Flora's Dare: How a Girl of Spirit Gambles All to Expand Her Vocabulary, Confront a Bouncing Boy Terror, and Try to Save Califa from a Shaky Doom (Despite Being Confined to Her Room) (Flora Trilogy, Book 2) Flora’s Dare: How a Girl of Spirit Gambles All to Expand Her Vocabulary, Confront a Bouncing Boy Terror, and Try to Save Califa from a Shaky Doom by Ysabeau S. Wilce

I almost didn’t read this sequel to Flora Segunda: Being the Magickal Mishaps of a Girl of Spirit, Her Glass-Gazing Sidekick, Two Ominous Butlers, but I’m really glad I did. Maybe I was just in the wrong mood the first time around, or maybe the pacing picked up in the second book. Either way, something clicked.

I can’t say that I’ve ever complained about a lack of good ol’ West Coast fantasy, or even fantasy based in an American landscape, but if I had complained, this would be the solution. Wilce gives us a fantasy version of San Francisco, a world where the place and mythology is crucial to the story. Just what I never realized that I always wanted.

Perhaps my favorite thing about Flora’s Dare is the language. And not just the fake-swearing language, either (exclamations of “pigface!” abound). The names are just as delightful as the first time around – a character named Tiny Doom rivals the Dainty Pirate from the first book. Throw in magic and monsters, a high rate of bacon and waffle consumption, a girl who’s outgrowing her stays, a kilt-wearing populace, an army general for a mother, a best friend taken over by the outlaw version of the red shoes (in this case, a pair of sparkly red boots with a five inch heel), and some stuffed pigs that I suspect of being more than they seem – well, sign me up.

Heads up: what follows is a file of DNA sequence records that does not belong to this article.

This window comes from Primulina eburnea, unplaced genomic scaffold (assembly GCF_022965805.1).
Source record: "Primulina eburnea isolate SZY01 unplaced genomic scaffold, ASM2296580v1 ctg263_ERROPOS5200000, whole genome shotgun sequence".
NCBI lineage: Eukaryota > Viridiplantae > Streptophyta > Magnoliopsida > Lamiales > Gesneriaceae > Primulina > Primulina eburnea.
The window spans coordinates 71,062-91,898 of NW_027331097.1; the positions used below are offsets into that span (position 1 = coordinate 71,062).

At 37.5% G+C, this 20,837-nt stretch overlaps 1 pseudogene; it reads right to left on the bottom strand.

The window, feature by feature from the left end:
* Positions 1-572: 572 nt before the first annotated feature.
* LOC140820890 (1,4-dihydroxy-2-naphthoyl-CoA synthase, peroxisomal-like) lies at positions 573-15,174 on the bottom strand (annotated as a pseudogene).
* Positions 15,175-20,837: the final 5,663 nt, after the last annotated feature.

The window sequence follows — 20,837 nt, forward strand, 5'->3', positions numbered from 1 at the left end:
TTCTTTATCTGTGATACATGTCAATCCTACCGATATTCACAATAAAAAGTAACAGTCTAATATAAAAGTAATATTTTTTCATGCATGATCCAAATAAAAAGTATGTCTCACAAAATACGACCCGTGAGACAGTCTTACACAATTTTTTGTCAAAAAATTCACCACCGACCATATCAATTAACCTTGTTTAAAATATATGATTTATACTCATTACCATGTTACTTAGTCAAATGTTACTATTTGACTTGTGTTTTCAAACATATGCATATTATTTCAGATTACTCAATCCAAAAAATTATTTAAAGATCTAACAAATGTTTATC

This one hovers on the border between middle grade and YA – and I’m inclined to say middle grade because there’s no specific content that makes it more mature. It’s a big book, excellent for those fans of elaborate but unusual fantasies.

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